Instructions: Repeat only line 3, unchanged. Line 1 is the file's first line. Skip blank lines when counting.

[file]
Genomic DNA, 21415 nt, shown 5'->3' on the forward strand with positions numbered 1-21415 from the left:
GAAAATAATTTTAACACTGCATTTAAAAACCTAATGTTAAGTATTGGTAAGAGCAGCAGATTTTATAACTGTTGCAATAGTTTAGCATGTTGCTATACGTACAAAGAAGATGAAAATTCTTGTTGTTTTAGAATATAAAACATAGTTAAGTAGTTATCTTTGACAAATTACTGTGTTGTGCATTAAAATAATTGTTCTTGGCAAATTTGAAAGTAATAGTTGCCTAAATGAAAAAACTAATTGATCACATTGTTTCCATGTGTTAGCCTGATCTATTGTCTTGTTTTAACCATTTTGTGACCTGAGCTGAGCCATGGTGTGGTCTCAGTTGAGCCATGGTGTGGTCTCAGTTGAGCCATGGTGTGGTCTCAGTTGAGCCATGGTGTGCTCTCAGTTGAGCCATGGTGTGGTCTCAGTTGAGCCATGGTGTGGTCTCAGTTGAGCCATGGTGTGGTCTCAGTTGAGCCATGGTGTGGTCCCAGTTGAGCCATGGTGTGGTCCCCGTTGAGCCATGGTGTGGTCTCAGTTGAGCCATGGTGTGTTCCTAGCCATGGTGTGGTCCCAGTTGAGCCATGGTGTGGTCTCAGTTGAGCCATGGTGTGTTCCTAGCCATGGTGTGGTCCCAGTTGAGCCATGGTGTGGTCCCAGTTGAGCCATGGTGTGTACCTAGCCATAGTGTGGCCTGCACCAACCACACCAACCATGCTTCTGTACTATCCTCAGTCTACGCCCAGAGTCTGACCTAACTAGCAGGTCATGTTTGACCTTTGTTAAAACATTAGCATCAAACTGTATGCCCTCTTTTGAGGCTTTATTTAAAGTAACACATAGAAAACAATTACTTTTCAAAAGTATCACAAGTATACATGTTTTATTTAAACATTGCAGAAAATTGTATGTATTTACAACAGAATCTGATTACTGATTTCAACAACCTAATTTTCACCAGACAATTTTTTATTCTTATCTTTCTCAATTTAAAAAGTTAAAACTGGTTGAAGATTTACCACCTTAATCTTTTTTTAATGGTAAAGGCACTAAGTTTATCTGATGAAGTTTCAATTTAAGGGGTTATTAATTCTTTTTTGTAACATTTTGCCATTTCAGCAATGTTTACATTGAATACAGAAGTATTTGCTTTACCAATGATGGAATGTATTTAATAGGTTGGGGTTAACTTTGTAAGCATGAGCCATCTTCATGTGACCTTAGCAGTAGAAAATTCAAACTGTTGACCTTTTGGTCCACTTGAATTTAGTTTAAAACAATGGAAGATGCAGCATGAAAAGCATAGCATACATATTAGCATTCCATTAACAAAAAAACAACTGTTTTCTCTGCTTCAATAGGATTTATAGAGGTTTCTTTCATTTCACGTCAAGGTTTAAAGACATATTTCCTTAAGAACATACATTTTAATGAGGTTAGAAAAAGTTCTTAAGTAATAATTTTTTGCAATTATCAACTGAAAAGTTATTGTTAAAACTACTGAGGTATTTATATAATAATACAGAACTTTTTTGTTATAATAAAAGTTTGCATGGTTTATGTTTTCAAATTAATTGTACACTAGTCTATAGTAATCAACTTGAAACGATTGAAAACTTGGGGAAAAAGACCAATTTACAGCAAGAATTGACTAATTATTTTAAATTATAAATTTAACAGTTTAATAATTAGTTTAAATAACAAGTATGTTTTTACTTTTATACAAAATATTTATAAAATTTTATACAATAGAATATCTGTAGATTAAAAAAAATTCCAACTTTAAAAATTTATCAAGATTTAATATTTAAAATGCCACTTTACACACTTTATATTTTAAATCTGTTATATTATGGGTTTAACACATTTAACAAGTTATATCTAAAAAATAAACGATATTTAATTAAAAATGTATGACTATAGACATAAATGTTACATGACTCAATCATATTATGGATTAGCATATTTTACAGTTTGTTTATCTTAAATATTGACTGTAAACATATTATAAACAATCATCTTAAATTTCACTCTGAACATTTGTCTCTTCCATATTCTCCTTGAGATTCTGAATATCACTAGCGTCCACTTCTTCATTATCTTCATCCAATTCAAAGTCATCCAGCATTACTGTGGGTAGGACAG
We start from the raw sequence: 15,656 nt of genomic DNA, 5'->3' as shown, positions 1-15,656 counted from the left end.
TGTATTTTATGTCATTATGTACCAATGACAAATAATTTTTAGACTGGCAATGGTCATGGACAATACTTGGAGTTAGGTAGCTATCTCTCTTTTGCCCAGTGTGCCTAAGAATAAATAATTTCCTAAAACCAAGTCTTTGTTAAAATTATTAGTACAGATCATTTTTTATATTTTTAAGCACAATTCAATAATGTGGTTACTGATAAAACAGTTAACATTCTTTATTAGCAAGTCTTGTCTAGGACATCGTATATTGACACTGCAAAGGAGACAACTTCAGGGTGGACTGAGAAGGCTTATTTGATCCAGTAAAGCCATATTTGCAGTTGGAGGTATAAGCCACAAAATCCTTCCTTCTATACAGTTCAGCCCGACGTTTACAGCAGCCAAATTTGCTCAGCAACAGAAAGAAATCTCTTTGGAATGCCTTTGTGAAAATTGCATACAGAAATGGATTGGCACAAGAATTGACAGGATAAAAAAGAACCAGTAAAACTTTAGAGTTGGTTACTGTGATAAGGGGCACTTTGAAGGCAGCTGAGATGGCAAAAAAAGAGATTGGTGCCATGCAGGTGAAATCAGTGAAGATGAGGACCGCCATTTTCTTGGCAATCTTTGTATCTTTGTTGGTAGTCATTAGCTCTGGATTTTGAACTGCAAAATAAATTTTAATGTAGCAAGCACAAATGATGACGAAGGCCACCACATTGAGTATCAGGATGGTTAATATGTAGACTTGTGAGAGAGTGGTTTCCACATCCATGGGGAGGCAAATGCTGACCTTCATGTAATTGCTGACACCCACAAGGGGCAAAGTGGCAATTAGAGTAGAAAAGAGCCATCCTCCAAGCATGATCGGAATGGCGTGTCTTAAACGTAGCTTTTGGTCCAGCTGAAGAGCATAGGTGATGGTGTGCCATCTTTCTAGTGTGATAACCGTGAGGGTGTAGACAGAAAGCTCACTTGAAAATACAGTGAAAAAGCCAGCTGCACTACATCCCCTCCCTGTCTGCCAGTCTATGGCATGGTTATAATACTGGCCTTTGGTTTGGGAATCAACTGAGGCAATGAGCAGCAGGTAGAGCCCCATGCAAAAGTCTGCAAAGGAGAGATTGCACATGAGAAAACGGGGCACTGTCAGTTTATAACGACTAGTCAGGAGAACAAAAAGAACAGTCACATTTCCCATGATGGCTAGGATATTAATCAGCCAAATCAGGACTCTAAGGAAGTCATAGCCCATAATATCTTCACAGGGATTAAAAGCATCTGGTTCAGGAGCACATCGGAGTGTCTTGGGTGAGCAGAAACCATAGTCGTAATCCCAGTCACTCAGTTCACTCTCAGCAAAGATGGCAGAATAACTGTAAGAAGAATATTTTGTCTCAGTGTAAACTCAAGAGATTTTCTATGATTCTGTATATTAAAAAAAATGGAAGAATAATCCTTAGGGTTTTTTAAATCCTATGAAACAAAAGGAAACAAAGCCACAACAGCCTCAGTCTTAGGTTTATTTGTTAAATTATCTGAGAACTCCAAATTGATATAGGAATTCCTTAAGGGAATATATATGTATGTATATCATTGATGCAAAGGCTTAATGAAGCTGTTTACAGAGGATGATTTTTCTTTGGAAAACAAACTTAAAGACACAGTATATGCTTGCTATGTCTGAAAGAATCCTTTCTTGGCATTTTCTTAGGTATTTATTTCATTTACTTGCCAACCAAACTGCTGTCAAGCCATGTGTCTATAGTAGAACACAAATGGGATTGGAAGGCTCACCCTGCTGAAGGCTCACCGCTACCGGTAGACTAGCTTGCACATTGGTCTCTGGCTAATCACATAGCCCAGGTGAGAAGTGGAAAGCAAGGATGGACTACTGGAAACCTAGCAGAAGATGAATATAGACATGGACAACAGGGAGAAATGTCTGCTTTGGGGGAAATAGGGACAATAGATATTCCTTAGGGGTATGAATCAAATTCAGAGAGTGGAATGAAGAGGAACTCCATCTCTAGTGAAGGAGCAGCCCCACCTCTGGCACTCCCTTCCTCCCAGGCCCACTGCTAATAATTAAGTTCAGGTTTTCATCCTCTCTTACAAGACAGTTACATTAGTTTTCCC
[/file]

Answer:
We start from the raw sequence: 15,656 nt of genomic DNA, 5'->3' as shown, positions 1-15,656 counted from the left end.